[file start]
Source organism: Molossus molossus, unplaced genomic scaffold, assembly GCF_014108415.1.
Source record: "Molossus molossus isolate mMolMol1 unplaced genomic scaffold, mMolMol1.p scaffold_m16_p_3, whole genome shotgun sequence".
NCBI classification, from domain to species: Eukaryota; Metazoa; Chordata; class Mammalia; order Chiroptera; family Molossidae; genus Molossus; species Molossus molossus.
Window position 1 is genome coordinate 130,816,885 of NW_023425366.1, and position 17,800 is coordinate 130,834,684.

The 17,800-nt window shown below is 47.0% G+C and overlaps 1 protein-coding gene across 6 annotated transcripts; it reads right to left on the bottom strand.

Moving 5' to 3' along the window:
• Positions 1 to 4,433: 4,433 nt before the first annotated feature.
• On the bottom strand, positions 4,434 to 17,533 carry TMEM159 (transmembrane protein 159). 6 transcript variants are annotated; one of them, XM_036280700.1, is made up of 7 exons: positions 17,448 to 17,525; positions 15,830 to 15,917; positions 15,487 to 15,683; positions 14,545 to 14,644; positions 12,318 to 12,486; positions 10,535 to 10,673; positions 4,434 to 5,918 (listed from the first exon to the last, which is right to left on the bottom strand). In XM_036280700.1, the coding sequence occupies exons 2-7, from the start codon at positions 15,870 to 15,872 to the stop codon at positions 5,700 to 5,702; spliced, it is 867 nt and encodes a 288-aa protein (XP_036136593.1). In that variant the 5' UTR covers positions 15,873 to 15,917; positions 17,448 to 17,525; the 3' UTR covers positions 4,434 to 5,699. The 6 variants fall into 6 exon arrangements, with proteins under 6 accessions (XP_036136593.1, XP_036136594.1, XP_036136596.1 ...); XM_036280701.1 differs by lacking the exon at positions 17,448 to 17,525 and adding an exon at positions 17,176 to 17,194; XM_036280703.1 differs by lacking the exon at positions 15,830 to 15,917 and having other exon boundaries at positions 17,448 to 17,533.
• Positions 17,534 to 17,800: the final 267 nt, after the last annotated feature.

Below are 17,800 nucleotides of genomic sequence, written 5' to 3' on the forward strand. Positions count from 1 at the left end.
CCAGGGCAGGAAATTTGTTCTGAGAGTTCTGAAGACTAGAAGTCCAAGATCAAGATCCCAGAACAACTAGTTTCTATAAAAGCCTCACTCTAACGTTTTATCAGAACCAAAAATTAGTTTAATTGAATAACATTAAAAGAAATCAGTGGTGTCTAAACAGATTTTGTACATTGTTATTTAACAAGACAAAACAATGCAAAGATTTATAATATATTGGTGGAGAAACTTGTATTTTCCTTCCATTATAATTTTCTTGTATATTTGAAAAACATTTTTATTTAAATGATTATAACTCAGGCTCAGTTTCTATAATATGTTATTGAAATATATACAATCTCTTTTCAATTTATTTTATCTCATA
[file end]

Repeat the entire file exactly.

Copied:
Source organism: Molossus molossus, unplaced genomic scaffold, assembly GCF_014108415.1.
Source record: "Molossus molossus isolate mMolMol1 unplaced genomic scaffold, mMolMol1.p scaffold_m16_p_3, whole genome shotgun sequence".
NCBI classification, from domain to species: Eukaryota; Metazoa; Chordata; class Mammalia; order Chiroptera; family Molossidae; genus Molossus; species Molossus molossus.
Window position 1 is genome coordinate 130,816,885 of NW_023425366.1, and position 17,800 is coordinate 130,834,684.

The 17,800-nt window shown below is 47.0% G+C and overlaps 1 protein-coding gene across 6 annotated transcripts; it reads right to left on the bottom strand.

Moving 5' to 3' along the window:
• Positions 1 to 4,433: 4,433 nt before the first annotated feature.
• On the bottom strand, positions 4,434 to 17,533 carry TMEM159 (transmembrane protein 159). 6 transcript variants are annotated; one of them, XM_036280700.1, is made up of 7 exons: positions 17,448 to 17,525; positions 15,830 to 15,917; positions 15,487 to 15,683; positions 14,545 to 14,644; positions 12,318 to 12,486; positions 10,535 to 10,673; positions 4,434 to 5,918 (listed from the first exon to the last, which is right to left on the bottom strand). In XM_036280700.1, the coding sequence occupies exons 2-7, from the start codon at positions 15,870 to 15,872 to the stop codon at positions 5,700 to 5,702; spliced, it is 867 nt and encodes a 288-aa protein (XP_036136593.1). In that variant the 5' UTR covers positions 15,873 to 15,917; positions 17,448 to 17,525; the 3' UTR covers positions 4,434 to 5,699. The 6 variants fall into 6 exon arrangements, with proteins under 6 accessions (XP_036136593.1, XP_036136594.1, XP_036136596.1 ...); XM_036280701.1 differs by lacking the exon at positions 17,448 to 17,525 and adding an exon at positions 17,176 to 17,194; XM_036280703.1 differs by lacking the exon at positions 15,830 to 15,917 and having other exon boundaries at positions 17,448 to 17,533.
• Positions 17,534 to 17,800: the final 267 nt, after the last annotated feature.

Below are 17,800 nucleotides of genomic sequence, written 5' to 3' on the forward strand. Positions count from 1 at the left end.
CCAGGGCAGGAAATTTGTTCTGAGAGTTCTGAAGACTAGAAGTCCAAGATCAAGATCCCAGAACAACTAGTTTCTATAAAAGCCTCACTCTAACGTTTTATCAGAACCAAAAATTAGTTTAATTGAATAACATTAAAAGAAATCAGTGGTGTCTAAACAGATTTTGTACATTGTTATTTAACAAGACAAAACAATGCAAAGATTTATAATATATTGGTGGAGAAACTTGTATTTTCCTTCCATTATAATTTTCTTGTATATTTGAAAAACATTTTTATTTAAATGATTATAACTCAGGCTCAGTTTCTATAATATGTTATTGAAATATATACAATCTCTTTTCAATTTATTTTATCTCATA